- The Toronto Police Service (TPS) borrowed a hearse recently as part of a plan to identify and pull over distracted drivers by using a vehicle other than a police car. TPS have also been putting officers equipped with a radio on buses. The officers on the bus scan traffic for drivers texting or talking while driving and then notify nearby officers who then pull the driver over.
- A report in the Wall Street Journal this week notes that car insurance premiums in the US are rising, primarily as a result of distracted driving. According to the report, “Drivers in the U.S. are ... becoming more dangerous, and insurance premiums are rising as a result. Apparently, the reason behind this is smartphones ... The National Highway Traffic Safety Administration (NHTSA) claims that in 2015, the number of 'deadly;' road accidents rose 7.2%.” As a result, “Auto insurance rates are proportionally and steadily increasing, while the number of traffic accidents in America is also on the rise. The Insurance Information Institute’s estimates indicate that auto insurance costs have risen every year since 2009 ... [and] they will continue to increase despite the growing prominence of vehicles with anti-collision technology.”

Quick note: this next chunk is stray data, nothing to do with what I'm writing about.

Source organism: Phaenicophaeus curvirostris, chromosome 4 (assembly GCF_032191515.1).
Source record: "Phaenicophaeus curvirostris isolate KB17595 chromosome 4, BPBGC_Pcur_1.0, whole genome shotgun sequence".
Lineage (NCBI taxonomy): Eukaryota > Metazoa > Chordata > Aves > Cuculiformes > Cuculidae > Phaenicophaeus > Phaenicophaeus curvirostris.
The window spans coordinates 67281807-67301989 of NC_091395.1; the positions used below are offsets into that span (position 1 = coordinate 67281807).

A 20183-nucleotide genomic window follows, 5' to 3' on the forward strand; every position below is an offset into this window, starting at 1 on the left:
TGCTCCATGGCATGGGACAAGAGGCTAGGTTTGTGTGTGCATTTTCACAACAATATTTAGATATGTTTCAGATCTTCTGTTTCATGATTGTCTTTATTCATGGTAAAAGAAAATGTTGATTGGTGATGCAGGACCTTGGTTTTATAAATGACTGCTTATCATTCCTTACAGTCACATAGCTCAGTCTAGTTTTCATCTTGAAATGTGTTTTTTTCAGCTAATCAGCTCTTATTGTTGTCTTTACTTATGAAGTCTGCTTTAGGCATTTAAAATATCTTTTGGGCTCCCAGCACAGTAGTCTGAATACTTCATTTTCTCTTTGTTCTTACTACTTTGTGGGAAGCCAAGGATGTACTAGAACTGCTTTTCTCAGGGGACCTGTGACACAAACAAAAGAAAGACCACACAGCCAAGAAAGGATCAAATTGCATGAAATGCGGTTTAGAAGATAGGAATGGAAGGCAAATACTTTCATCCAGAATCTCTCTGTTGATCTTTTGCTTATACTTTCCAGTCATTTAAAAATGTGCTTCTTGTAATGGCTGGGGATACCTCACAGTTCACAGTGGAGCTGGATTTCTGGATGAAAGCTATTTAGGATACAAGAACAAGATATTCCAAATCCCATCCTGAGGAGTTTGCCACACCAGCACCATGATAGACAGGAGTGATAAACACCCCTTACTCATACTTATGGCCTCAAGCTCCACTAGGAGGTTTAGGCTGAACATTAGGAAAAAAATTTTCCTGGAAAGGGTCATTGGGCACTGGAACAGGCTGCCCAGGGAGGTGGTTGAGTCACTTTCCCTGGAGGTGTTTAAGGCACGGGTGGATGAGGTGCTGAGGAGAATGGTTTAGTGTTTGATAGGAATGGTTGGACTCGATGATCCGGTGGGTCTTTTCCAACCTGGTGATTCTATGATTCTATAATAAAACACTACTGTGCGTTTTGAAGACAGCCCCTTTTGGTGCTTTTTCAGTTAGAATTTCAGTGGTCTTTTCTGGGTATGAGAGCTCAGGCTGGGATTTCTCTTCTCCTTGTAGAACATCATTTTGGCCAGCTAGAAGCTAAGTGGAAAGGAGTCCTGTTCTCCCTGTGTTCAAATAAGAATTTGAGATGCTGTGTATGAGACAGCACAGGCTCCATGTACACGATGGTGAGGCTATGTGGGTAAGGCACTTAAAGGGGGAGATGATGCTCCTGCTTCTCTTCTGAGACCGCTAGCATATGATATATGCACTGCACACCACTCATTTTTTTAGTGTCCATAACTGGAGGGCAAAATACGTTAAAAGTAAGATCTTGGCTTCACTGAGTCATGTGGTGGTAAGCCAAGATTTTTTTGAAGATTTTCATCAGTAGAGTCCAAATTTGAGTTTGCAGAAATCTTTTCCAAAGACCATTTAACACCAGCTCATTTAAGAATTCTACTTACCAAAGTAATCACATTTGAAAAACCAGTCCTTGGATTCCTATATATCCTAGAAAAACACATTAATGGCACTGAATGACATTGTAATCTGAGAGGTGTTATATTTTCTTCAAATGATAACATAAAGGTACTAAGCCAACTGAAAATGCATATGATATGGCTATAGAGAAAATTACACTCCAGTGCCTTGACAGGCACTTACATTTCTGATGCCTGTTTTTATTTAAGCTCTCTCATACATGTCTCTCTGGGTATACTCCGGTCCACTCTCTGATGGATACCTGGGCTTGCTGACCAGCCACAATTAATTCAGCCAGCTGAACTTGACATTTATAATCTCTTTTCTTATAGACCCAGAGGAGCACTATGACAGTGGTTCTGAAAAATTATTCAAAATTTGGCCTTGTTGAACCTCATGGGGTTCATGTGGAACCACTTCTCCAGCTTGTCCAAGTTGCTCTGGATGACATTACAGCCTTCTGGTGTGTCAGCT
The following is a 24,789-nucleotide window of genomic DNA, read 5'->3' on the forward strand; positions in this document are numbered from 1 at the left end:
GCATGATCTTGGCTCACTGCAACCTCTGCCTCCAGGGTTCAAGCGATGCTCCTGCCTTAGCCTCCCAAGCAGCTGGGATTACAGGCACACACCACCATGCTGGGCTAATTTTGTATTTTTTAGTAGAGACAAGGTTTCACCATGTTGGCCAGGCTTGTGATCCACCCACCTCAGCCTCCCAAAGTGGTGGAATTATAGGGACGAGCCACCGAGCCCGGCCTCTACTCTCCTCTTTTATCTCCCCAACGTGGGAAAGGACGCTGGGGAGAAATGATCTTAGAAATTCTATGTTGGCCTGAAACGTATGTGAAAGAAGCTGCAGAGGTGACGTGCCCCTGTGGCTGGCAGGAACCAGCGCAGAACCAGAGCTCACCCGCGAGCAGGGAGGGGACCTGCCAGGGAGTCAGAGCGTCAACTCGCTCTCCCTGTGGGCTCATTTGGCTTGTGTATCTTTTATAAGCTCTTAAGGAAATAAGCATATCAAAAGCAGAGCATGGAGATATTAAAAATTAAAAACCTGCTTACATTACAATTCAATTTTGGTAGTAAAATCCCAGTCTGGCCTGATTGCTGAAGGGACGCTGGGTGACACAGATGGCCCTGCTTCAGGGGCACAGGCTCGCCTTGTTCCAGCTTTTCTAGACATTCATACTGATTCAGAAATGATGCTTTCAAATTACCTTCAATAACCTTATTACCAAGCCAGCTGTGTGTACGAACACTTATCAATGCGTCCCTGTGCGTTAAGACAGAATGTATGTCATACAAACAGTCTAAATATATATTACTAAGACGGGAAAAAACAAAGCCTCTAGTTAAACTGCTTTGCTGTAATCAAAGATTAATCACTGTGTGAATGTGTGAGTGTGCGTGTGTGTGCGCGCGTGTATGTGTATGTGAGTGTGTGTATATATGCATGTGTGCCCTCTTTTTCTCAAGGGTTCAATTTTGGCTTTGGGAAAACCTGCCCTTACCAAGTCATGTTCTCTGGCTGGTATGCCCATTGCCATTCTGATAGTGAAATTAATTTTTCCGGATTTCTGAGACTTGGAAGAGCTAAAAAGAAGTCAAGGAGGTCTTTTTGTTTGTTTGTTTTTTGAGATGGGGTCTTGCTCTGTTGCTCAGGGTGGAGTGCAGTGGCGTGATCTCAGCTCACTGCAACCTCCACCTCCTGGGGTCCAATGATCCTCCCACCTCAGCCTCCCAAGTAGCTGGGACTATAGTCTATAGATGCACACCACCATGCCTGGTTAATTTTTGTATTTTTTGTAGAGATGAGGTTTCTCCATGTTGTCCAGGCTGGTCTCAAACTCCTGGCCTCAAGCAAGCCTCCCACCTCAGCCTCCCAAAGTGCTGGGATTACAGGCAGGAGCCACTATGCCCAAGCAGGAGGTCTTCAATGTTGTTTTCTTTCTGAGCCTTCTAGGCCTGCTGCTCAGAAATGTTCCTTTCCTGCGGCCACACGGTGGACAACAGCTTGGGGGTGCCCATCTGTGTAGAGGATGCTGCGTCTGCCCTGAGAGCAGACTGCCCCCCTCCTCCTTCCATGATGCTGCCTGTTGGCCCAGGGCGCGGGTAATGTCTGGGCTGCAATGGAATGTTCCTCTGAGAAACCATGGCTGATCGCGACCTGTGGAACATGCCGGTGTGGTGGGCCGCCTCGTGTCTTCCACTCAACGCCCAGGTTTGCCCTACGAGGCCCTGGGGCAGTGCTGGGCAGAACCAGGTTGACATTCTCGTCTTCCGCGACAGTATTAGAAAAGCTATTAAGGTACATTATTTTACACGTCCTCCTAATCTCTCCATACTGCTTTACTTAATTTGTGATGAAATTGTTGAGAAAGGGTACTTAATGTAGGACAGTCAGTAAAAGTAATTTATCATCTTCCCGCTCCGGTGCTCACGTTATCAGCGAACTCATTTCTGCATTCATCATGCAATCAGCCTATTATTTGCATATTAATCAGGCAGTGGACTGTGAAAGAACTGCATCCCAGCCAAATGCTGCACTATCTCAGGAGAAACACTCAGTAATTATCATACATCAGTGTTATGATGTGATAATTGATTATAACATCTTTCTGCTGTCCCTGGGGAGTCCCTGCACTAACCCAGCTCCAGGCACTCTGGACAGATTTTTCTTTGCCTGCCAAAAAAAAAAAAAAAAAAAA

- Interesting idea: In his recent State of the City address, Detroit’s Mayor Mike Duggan, “... urged the Republican-controlled state House to abandon an income tax cut and instead focus on policies that would slash the high cost of Michigan vehicle insurance,” according to a story in Crain's Business Detroit. Lowering the income tax rate will save workers “a couple hundred bucks,” Duggan says. “If you solve the car insurance issue, you’ll put three or four times that back in people’s pockets and you won’t hurt any state services.”
- Auto restoration on a smaller scale. An online personality known as “baremetalHW” on YouTube is attracting fans for his is auto restoration work on ... old Hot Wheels toy cars. The video maker takes beaten up die cast replicas and restores them to their past glory. He takes the cars apart, gives the metal pieces an electrolyte bath to remove the oxidation and rust, polishes the metal, works out imperfections and, “... consults a guide to make sure he uses an acceptable paint combination ... After choosing and applying the paint, the restorer uses some rubbing compound to help bring back some of the clarity to the plastic windows, then the whole things gets reassembled ...” Sounds kind of familiar! You can check out his work in the video below.